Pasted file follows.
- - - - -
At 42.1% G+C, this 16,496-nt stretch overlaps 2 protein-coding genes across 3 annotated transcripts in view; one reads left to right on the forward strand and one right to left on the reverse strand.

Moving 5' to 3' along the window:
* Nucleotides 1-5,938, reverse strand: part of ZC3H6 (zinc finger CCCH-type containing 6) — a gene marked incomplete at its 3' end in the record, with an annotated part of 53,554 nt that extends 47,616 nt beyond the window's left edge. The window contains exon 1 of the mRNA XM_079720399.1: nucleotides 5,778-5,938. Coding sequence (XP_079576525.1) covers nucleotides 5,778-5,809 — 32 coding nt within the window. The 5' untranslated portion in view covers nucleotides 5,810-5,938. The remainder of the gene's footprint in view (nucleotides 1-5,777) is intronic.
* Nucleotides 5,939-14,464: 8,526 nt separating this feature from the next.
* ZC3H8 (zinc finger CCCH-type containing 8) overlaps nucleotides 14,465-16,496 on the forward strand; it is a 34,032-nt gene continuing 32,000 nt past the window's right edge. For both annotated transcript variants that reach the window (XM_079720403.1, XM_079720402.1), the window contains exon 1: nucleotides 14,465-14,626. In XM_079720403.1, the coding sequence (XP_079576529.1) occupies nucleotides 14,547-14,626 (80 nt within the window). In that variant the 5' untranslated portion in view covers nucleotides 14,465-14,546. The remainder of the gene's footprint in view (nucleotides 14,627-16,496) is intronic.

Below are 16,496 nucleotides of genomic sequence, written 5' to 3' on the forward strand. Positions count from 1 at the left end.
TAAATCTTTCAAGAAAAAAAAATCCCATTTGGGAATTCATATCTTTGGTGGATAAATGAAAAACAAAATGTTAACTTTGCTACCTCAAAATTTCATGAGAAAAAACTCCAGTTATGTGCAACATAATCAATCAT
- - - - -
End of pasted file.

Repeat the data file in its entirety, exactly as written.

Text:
At 42.1% G+C, this 16,496-nt stretch overlaps 2 protein-coding genes across 3 annotated transcripts in view; one reads left to right on the forward strand and one right to left on the reverse strand.

Moving 5' to 3' along the window:
* Nucleotides 1-5,938, reverse strand: part of ZC3H6 (zinc finger CCCH-type containing 6) — a gene marked incomplete at its 3' end in the record, with an annotated part of 53,554 nt that extends 47,616 nt beyond the window's left edge. The window contains exon 1 of the mRNA XM_079720399.1: nucleotides 5,778-5,938. Coding sequence (XP_079576525.1) covers nucleotides 5,778-5,809 — 32 coding nt within the window. The 5' untranslated portion in view covers nucleotides 5,810-5,938. The remainder of the gene's footprint in view (nucleotides 1-5,777) is intronic.
* Nucleotides 5,939-14,464: 8,526 nt separating this feature from the next.
* ZC3H8 (zinc finger CCCH-type containing 8) overlaps nucleotides 14,465-16,496 on the forward strand; it is a 34,032-nt gene continuing 32,000 nt past the window's right edge. For both annotated transcript variants that reach the window (XM_079720403.1, XM_079720402.1), the window contains exon 1: nucleotides 14,465-14,626. In XM_079720403.1, the coding sequence (XP_079576529.1) occupies nucleotides 14,547-14,626 (80 nt within the window). In that variant the 5' untranslated portion in view covers nucleotides 14,465-14,546. The remainder of the gene's footprint in view (nucleotides 14,627-16,496) is intronic.

Below are 16,496 nucleotides of genomic sequence, written 5' to 3' on the forward strand. Positions count from 1 at the left end.
TAAATCTTTCAAGAAAAAAAAATCCCATTTGGGAATTCATATCTTTGGTGGATAAATGAAAAACAAAATGTTAACTTTGCTACCTCAAAATTTCATGAGAAAAAACTCCAGTTATGTGCAACATAATCAATCAT